Joseph Bradford was for some years the traveling companion of Mr. John Wesley, founder of the methodist church, for whom he would have sacrificed health and even life, but to whom his will would never bend. "Joseph," said Mr. Wesley one day, "take these letters to the post office." Bradford replied, "I will take them after your preaching, sir." Wesley again said, "Take them now, Joseph."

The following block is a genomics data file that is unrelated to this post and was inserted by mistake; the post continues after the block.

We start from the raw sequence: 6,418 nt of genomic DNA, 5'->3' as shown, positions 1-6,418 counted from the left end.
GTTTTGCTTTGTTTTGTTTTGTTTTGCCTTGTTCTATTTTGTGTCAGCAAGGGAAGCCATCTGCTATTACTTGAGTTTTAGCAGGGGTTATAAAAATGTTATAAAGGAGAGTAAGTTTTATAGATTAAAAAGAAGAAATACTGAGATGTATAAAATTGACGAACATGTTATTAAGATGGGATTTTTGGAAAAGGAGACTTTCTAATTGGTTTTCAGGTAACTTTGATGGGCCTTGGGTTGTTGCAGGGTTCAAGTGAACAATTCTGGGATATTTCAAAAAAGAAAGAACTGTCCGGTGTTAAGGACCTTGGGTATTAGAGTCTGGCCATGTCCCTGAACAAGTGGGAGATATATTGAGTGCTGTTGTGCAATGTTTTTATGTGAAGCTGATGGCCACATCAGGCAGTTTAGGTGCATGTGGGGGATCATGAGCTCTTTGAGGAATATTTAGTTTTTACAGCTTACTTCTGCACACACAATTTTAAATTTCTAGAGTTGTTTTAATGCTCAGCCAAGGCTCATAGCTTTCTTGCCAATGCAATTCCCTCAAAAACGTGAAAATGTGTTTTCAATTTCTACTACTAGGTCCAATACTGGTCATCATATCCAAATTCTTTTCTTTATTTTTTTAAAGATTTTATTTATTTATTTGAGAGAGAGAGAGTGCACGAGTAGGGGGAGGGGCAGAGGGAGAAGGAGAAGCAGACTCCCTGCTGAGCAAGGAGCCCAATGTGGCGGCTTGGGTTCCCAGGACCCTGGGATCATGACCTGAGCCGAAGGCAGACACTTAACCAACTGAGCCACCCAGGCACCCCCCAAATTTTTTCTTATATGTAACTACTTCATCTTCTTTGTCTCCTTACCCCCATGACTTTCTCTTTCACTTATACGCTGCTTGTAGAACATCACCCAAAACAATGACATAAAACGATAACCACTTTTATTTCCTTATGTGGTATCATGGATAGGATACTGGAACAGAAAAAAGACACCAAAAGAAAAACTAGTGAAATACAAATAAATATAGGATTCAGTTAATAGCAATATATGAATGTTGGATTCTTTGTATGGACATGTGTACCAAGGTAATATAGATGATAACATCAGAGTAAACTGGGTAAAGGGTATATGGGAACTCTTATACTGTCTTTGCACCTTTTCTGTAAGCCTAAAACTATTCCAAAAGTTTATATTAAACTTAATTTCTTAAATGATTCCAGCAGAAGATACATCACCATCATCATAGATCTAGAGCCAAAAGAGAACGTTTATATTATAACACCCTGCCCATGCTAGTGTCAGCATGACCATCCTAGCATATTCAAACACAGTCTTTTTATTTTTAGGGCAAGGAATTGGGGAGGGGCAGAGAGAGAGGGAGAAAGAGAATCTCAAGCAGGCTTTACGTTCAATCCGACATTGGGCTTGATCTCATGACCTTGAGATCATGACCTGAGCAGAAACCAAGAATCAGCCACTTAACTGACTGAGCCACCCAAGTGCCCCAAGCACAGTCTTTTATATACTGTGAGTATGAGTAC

Bradford turned to Mr. Wesley and said, "I wish to hear you preach, sir; and there will be sufficient time for the post office after the service." Wesley was not at all pleased and said, "I insist upon your going now, Joseph." Bradford rather angrily replied, "I will not go at present." "You will not!" "No, sir." "Then you and I must part," said Wesley. "Very well, sir," was Mr. Bradford’s quick response. The good men slept over it. Both were early risers. At four o’clock the next morning, Wesley said to Bradford, "Joseph, have you considered what I said-that we must part?" "Yes, sir," was the reply. "And must we part?" "Please yourself, sir," Then Wesley said, "Will you ask my pardon, Joseph?" "No, sir," came the quick reply from Bradford. "You will not?" "No, sir," Bradford said again. "Then," answered Wesley, "I will ask yours, Joseph." That is what a Christian should do-be willing to ask forgiveness instead of expecting others to ask forgiveness of him.
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